By: Roberta Chinsky Matuson
Talent acquisition is critical for business success, especially in a down economy when plenty of candidates may be available, but few to none with the skills you need. This is particularly true for small businesses, where making new hires count can impact the entire organization.
Small business owners can recruit great hires in a down economy with the right hiring process in place. Here are some tips to guide your talent acquisition process.
Clarify your hiring needs before you begin Ask any business owner what they want in their next new hire and most will respond by telling you what they don’t want. To successfully recruit new hires, you must define what a great hire looks like for your organization.
For example, an employee who is extremely detail-oriented may be the perfect fit for an accounting job where clients expect a high level of accuracy from their service firms.
However, will this trait actually be a detriment to your hiring process if the goal of your talent acquisition is to hire top sales people? Most likely yes, as most successful sales professionals are onto the next sale before the details of the last deal are ironed out.
Analyze the behaviors of your top performers who are most successful in your organization and then describe the traits they possess. Do you see a pattern? Are your most successful people self-motivated, strong team players, customer-focused? Look for similar traits in your next hire.
Seek talent where no one else is looking Even though we are still experiencing a high rate of unemployment, there are still many jobs going unfilled because of worker shortages in those fields. Many firms have made a conscious decision to hire only people who are employed. That’s good news for the small business owner who can leverage this short-sighted approach and hire the best talent available, regardless of their current employment status.
Many great hires may be back in the job market due to circumstances out of their control. They may have been victims of a merger or a plant closing, or their retirement nest eggs may have cracked with the stress of the volatile stock market. These people are willing and able to begin work tomorrow.
Some have successfully navigated their companies through previous recessions -- people who can help your organization steer clear of land minds that may be in front of you. They are also quite happy to have a job and provide employee loyalty to those who give them a fair chance.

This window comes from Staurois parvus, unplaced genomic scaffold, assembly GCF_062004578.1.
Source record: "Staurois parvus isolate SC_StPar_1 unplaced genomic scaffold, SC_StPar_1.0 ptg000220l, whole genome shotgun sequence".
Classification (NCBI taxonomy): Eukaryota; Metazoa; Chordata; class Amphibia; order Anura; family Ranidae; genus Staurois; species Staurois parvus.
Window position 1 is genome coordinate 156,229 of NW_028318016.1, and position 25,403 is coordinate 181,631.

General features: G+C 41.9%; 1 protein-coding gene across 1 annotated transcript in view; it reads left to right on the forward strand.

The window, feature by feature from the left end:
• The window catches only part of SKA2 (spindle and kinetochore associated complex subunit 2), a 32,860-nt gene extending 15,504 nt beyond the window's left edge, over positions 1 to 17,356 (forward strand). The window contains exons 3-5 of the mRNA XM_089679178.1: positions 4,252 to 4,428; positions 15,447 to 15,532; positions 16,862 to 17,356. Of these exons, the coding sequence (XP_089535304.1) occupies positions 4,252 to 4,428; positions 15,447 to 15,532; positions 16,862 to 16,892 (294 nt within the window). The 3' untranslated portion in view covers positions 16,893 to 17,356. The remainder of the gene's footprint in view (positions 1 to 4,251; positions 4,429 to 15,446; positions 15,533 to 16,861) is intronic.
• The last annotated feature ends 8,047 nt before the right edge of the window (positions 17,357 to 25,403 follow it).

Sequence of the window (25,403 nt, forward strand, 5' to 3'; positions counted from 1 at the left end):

Seek value Evaluate candidates in terms of the value they can bring to your organization. Someone with a few years of experience, who has implemented systems that have resulted in business growth, is much valuable than a candidate with more longevity on the job.
Ask interview questions that dig for specific examples of how they have helped previous employers reduce costs and grow revenues. Then dig beneath the surface with interview questions to ascertain if they can do the same for your business.
Be decisive Thinking that a better candidate will come along when you have a terrific hire in front of you will result in loss of an excellent prospect. The order in which candidates come in to interview has nothing to do with whether or not they are the right hire for you. Go back to the list of traits you are seeking and when the right candidate comes along, be prepared to close the deal, and do so quickly.
Do your homework upfront Research compensation information beforehand. This way you’ll know up front what you can and cannot afford to pay. For example, ideally you may want an experienced candidate with ten years of experience.
However, your research shows that you will have to pay 40 percent more than what you have budgeted. It makes no sense to waste your time or the candidate’s time recruiting overqualified candidates who are out of your league.
Involve your team It’s easy to fall in love with a candidate, especially if hiring someone this week means you can join your family on vacation. Remember -- love is blind. Select a few people in the organization whose judgment you value and do a post-game review of candidates. Be open to their feedback and use this information when making the final hiring decision.
Stay the course Hiring doesn’t usually the top of the list of fun things to do for small businesses, unless of course they are in the business of recruitment. Most will do whatever it takes to make sure this process ends quickly, including hiring friends or family.
This approach often results in hiring decisions that have long-term negative consequences. Be patient. Consider hiring temporary help until such time as you can find the right person for the job. Your patience will pay off and in the end, you will be thankful that you found a great hire who could turn out to be the best employee you’ve ever had.
©2011 Human Resource Solutions. All rights reserved.
Roberta Chinsky Matuson is the President of Human Resource Solutions and author of the highly-acclaimed book Suddenly in Charge: Managing Up, Managing Down, Succeeding All Around, a Washington Post Top-5 Leadership pick. Sign up to receive a complimentary subscription to Roberta's monthly newsletter, HR Matters.